Pharmacological repression of anthracycline induced protein synthesis in p53 negative models of AML was shown to significantly enhance cell death. Intriguingly, accumulation of ribosomal protein RPP2 was observed following daunorubicin treatment and may contribute to leukemic cell resistance to anthrycycline treatment [53]. Can abnormal ribosome biogenesis sensitize cancer cells to available Aplastic Anaemia inducing pharmaceuticals? Drug induced AA accounts for a small fraction of disease cases and is attributed to a range of functionally and structurally distinct compounds [4]. Idiosyncratic drug responses are exceptional and restricted to a small minority of patients. However, compounds associated with these events are consistent despite such responses being rare [8]. The idiosyncratic nature of drug induced AA obstructs mechanistic studies to reveal any underlying relationship and only limited information can be gathered through controlled case studies [54]. The bacteriostatic chloramphenicol exhibits the strongest epidemiological correlation with drug induced AA [55]. Chloramphenicol is directly myelosuppressive at high doses, however, at regular dosing levels the tendency to develop AA increases to 25- fold that of the general population [56]. An inherited sensitivity to toxic drug intermediates may be causative [55]. However, it is also conceivable that chloramphenicol exercises its bone marrow inhibitory effect by binding and disrupting human ribosomes in a manner analogous to its prokaryotic function. A twisted pharmacogenetic perspective may help explain the scarcity yet consistency of such side effects.

Genes encoding ribosomal proteins within a human population contain many polymorphisms. Individuals who develop AA following unrelated medication may have genetic polymorphisms predisposing to the condition [57]. Furthermore if these polymorphisms result in altered or limited ribosome biogenesis, drugs associated with idiosyncratic AA may target ribosome biogenesis thereby revealing the underlying genetic disposition. It is possible that haematological cancer cells share the same inherent weakness due to abnormal ribosome function and may be targetable with AA inducing compounds. Table 1 provides an incomprehensive list of candidate drugs illustrating the variety of compounds associated with AA and or bone marrow suppression [9,58]. These drugs should be screened for anticancer activity and ribosomal reactivation of p53. Yeast studies with 5-FU provide an in vitro analogy of how the relationship may operate. 5-FU coated rRNAs are subject to exosome degradation and yeast strains haploinsufficient for exosome components accumulate rRNAs [59]. This initiates a ribosomal stress response rendering them hypersensitive to 5-FU treatment [60]. An inherent version of this ribosome haploinsufficient synthetic lethality may be operational in patients suffering from idiosyncratic drug induced AA. Similarly haematological cancer cells, particularly those containing dysfunctional or haploinsufficient NPM1, may be sensitive to pharmacological targeting of ribosome biogenesis and reactivation of p53.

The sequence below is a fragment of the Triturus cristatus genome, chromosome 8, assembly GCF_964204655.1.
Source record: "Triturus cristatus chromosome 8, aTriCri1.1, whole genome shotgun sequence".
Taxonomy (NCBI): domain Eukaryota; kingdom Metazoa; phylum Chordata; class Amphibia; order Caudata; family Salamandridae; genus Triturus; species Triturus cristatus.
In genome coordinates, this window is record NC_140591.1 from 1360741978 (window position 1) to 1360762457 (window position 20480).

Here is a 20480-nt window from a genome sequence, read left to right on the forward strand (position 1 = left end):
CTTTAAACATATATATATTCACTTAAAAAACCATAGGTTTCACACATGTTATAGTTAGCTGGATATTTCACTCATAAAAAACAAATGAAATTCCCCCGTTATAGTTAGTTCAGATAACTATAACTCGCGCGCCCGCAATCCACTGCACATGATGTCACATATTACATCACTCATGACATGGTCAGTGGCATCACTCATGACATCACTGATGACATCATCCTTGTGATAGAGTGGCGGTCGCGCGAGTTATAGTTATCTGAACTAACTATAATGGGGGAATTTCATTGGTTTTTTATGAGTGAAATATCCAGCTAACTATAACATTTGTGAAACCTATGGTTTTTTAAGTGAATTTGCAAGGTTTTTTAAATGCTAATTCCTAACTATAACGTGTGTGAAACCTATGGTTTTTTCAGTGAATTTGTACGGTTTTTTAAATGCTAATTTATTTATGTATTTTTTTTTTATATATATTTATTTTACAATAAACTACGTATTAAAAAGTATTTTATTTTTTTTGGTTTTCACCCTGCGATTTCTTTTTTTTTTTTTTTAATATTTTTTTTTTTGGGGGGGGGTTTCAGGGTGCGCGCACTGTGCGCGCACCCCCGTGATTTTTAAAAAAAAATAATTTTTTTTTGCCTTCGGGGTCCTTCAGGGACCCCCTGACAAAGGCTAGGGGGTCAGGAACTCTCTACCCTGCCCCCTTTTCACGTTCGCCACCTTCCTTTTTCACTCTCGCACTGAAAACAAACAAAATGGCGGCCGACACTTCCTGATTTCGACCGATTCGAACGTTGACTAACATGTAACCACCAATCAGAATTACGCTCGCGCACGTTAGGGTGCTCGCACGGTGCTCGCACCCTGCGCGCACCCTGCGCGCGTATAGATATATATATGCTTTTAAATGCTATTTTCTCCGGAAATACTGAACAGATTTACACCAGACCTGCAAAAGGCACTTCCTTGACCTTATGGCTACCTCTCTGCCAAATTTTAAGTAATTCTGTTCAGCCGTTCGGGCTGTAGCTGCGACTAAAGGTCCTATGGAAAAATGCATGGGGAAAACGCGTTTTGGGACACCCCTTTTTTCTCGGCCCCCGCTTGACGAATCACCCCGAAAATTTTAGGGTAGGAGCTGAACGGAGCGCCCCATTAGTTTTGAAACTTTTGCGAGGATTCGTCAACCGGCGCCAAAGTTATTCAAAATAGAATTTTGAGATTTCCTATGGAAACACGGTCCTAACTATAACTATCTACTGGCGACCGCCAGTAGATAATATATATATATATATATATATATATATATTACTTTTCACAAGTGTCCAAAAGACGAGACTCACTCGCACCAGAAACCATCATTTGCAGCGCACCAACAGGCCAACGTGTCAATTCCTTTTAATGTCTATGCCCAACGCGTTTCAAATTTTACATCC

Primary use Drug (s)
Antibacterial Chloramphenicol, Co-trimoxazole
  Sulphonamides, Tetracyclines
Anti-inflammatory agents Benoxaprofen, Fenbufen, Indomethacin
  Oxyphenbutazone, Penicillamine
  Phenylbutazone, Piroxicam
Anti-thyroid Agents Carbimazole,Thiouracil
Anti-Malarial Agents Amodiaquine, Mepacrine, Pyrimethamine
Anticonvulsants Phenytoin
Antidepressants Chlorpromazine, Dothiepin
  3,4-Methylenedioxymethamphetamine
Anti-hypertension agents Lisinopril
Anti-diabetic agents Chlorpropamide, Tolbutamide
Other Acetazolamide, Ticlopidine

Table 1: Drugs implicated in the development of AA and/or bone marrow failure.
A multitude of mechanistically diverse drugs have been associated with AA and bone marrow failure. These compounds may harbour untapped therapeutic potential in haematological malignancies. The table provides a diverse selection of drugs implicated in bone marrow suppression but is does not comprise of all associated compounds [9,58].

In conclusion, hereditary forms of AA manifest as rare bone marrow failure syndromes (DC, DBA and SDS) in which genetic abnormalities directly impair ribosome biogenesis. Interestingly, these conditions are all associated with varying degrees of predisposition to haematological malignancies [5]. In vitro and in vivo knockdown studies of RPs have revealed an intimate relationship between ribosome biogenesis and p53 that appears to govern cell fate in human haematopoietic disease. Since the aplasia inducing properties of nitrogen mustards were exploited to treat leukaemia and lymphoma [2], a plethora of seemingly unrelated drugs have emerged that also provoke AA as a side effect (Table 1). These compounds may target important ribosomal process thereby mimicking congenital forms of bone marrow failure and inducing AA. If so, the AA inducing drugs may also share the anticancer potential of mustard gas through targeting abnormal ribosome biogenesis in malignant HSC (Figure 3). Targeting of ribosome biogenesis is emerging as an important therapeutic strategy in cancer; the studies discussed in this review reveal this may be especially true of haematological malignancies. Targeted drug development is an arduous, expensive and time-consuming process. Repurposing of AA inducing drugs could provide a novel, clinically applicable therapeutic strategy in haematological malignancies.

Bone-Marrow-Research-Haematological-disease-progression-bone-marrow

Figure 3: Haematological disease progression in the bone marrow compartment. Lesions in the form of inherited genetic defects or acquired mutations drive haematopoietic disease in the form of aplastic anaemia or malignant transformation. Unrelated drugs may also damage the bone marrow compartment leading acquisition of AA. Whilst progression to oncogenic transformation is frequently associated with AA, treatment with AA inducing drugs may induce regression of the cancer through targeting ribosome biogenesis.